"That's a good point" agreed both B and C who had been too emotionally involved to think about this logical possibility. They told him the address of the lady in question.

"I think I know the address - but can you not tell me the girl's name?"

"Trixy" said Mr B.

"No, Dixy" said Mr C.

"I'm sure it was Trixy I saw you strolling out on the beach with on Monday" said Mr B.

"And I'm sure it was Dixy I saw you promenading down the street with on Tuesday" said Mr C.

"I didn't realise I had a deaf lugs for a partner" said Mr B.

"And I didn't realise that my partner was an imbecile" said Mr C.

They both went to reload their pistols and were about to start shooting again when the scribe bravely stepped between them.

"You're both making a terrible mistake" he said. "Has either of your worships ever asked your intended whether she has a twin sister?"

No they hadn't. And they agreed to suspend the duel while they waited the outcome of this inquiry.

"It turned out" said Feary "Trixy and Dixy were twin sisters. Both pretty. Both jealous. Trixy never told Mr B about Dixy and Dixy never told Mr C about Trixy. Both feared the other sister might nab her man. But in the end it turned out alright. Mr B and Mr C settled their quarrel, married the sisters and swore never to let anything interfere with their partnership. And as a reminder lest they forget - that mark in the wall where the bullet was lodged should never be filled in. And sometimes when they were in their cups they said that the firm of B and C would last as long as the hole in the wall remained."

"That's a good story" said Andrew. "But what was your connection with the original Messrs B and C?"

"They were my lawyers" said Feary "and I entrusted them to keep me from hanging, leastways here in Ponty, and to keepsafe some monies of mine."

The cellars beneath the old houses which joined to make up the head office of B and C contained miles of archive shelving going back hundreds of years. It had never been thought necessary to electrify the oldest passages when the place was rewired in the 1960s, so it was not possible for the cleaners to enter these dark recesses. Andrew had been taken to the start of the gloomy tunnel which housed the oldest records when he had come to join the firm about twenty years ago, and even then the entrance had looked dark and was festooned with cobwebs. Like most lawyers, Andrew had a good memory so when he sent his secretary down to find the oldest customer ledgers she could find he gave her some practical advice.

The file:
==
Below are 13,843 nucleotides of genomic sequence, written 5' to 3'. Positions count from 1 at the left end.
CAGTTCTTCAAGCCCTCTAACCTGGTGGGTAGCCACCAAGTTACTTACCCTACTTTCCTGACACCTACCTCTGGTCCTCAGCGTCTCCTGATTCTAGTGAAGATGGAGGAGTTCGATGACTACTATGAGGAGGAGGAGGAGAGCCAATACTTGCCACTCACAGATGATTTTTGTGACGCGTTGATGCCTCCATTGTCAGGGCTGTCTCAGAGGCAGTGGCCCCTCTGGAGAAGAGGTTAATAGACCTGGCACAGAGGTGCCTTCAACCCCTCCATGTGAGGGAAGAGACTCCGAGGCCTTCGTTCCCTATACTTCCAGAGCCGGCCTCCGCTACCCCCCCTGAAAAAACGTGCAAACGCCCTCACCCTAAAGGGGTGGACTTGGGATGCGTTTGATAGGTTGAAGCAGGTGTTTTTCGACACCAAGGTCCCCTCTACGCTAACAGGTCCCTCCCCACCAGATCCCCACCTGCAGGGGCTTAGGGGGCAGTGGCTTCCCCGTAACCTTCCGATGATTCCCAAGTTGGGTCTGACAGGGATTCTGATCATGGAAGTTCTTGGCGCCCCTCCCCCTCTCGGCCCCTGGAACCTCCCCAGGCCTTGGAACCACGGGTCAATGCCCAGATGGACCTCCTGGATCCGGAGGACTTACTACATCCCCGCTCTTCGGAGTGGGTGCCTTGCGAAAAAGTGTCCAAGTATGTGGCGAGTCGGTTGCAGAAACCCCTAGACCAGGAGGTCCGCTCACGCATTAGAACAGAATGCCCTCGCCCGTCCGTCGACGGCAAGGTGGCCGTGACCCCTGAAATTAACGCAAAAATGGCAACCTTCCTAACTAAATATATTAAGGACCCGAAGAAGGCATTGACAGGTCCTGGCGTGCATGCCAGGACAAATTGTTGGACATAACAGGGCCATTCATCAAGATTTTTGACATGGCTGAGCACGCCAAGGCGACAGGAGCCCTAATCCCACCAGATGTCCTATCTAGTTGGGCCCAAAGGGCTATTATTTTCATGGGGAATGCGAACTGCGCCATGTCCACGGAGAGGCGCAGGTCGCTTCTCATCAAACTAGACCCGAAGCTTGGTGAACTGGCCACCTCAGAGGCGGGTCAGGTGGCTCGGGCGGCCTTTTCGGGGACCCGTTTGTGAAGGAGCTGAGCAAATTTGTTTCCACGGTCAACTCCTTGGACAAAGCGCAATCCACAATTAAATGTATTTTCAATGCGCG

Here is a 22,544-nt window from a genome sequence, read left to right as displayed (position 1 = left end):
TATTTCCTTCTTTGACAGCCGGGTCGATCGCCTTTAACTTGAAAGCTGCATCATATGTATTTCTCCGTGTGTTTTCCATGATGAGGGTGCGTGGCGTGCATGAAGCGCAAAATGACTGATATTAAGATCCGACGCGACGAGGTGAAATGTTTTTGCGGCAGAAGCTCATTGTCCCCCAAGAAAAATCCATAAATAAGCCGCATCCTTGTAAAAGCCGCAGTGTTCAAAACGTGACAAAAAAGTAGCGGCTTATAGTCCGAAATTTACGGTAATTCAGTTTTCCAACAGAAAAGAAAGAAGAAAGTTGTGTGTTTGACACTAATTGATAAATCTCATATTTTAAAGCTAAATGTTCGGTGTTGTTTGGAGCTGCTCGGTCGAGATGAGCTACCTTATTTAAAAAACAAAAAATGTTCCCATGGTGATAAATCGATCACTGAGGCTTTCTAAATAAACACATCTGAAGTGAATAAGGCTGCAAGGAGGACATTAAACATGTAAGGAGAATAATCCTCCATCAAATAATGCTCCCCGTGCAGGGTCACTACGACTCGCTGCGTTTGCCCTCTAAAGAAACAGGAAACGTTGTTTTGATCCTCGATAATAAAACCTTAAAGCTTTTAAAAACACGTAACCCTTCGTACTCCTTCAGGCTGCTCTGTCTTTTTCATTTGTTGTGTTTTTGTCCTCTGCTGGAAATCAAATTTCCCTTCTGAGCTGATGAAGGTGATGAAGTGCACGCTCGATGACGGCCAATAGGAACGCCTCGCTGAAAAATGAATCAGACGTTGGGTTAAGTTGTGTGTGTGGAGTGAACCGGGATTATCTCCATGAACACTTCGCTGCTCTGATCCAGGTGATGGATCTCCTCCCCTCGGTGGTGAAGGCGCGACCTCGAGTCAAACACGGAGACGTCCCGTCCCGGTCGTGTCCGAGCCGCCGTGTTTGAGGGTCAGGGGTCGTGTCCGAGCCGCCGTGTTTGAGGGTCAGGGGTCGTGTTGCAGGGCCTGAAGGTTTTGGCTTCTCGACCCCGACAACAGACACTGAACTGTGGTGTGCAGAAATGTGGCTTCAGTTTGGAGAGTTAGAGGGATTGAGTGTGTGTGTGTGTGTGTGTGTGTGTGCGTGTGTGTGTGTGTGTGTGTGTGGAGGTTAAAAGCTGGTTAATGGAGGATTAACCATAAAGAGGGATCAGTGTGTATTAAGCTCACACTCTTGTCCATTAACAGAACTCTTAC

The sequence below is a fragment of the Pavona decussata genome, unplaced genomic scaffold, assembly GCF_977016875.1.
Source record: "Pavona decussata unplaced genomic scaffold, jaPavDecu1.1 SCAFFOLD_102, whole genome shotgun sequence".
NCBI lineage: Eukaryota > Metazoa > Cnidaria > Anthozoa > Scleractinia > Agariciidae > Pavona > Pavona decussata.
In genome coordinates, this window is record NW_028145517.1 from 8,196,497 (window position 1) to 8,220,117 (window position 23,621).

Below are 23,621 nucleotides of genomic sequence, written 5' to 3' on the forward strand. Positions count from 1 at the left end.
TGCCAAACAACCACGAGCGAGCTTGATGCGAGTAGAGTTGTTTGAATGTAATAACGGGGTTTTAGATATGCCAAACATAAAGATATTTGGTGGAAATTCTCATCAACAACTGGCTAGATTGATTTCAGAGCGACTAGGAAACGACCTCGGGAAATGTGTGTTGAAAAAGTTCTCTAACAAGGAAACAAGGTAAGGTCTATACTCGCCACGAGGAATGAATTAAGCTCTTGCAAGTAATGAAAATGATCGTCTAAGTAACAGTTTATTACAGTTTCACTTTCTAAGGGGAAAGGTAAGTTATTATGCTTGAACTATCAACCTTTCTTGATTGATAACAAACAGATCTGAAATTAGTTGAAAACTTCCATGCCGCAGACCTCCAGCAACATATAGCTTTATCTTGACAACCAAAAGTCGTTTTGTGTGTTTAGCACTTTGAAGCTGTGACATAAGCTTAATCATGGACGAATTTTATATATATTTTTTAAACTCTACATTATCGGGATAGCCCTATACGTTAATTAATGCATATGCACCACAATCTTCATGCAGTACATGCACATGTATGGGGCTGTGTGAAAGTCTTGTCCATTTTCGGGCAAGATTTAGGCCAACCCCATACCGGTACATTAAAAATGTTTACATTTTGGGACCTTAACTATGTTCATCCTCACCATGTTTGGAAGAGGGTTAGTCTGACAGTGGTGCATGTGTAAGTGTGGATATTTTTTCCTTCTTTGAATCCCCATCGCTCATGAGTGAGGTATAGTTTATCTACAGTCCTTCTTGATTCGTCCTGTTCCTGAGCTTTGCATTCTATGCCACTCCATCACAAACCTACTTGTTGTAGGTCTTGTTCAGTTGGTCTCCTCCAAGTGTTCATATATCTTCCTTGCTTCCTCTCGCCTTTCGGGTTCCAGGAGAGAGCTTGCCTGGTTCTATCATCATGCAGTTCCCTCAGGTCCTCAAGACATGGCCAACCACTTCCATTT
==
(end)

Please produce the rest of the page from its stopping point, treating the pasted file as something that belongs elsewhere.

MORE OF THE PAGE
"Marion, before you go down, take some money from petty cash and buy a torch and a walking stick."

"What's the stick for?" she asked, thinking - uneven floor.

"For clearing a path through the cobwebs" he said, then a kindly paternalistic afterthought. "Oh, and when you come back - take the rest of the day off. Go home and put in an expense claim for dry cleaning all your clothes."

If you have ever had a kitten you'll know that when they are very little they sometimes explore under furnitures that hasn't moved in years. When it resurfaces it looks quite unlike the charming silky smooth creature which went in to explore - covered in dust and cobwebs, dried moths and crinkly leaves. But it looks happy because it's found a mysterious world where no one else has been. It would be stretching the truth to say that Marion looked happy when she re-emerged from the vaults. She looked quite unlike the smart legal secretary who had set off on this errand and looked more like a human duster covered with fluff and ickie bits. She had lost the walking stick which had got stuck in something and wouldn't come out. But she had found the oldest ledger. When she thumped it down on Andrew's desk the leather tome sent up a burst of dust. She sneezed and a cloud of white puff hovered around her. Andrew and Captain Feary stepped back out of the way.

"Thank you Marion. Take tomorrow off as well" said Andrew. "And charge the firm for a hairdo and manicure too."

His secretary had a mummified moth in her hair as she would find when she looked in a mirror and sticky white clods were clinging to her shoes.

"And buy a new pair of shoes too." Andrew believed in keeping good staff relations. When she had gone he started leafing through the heavy pages.

"Ah here we have it. Pirates - accounts." Andrew was surprised to see how many clients the old firm had in this category. Most of the entries looked like any ledger - but where there was a final balance there were little symbols against some of the names that he couldn't quite make out.

"Any idea what these mean?" he asked Captain Feary, who couldn't read normal writing but adjusted his eye patch before having a look see.

"Ah that be Mr B's symbol for - lost at sea. And that be Mr C's symbol for hung."

"What an interesting shorthand, yes I can see you're right. Yes here we have some entries for a Captain F."

"That were my alias" said Feary. So the law couldn't hold nothing against me."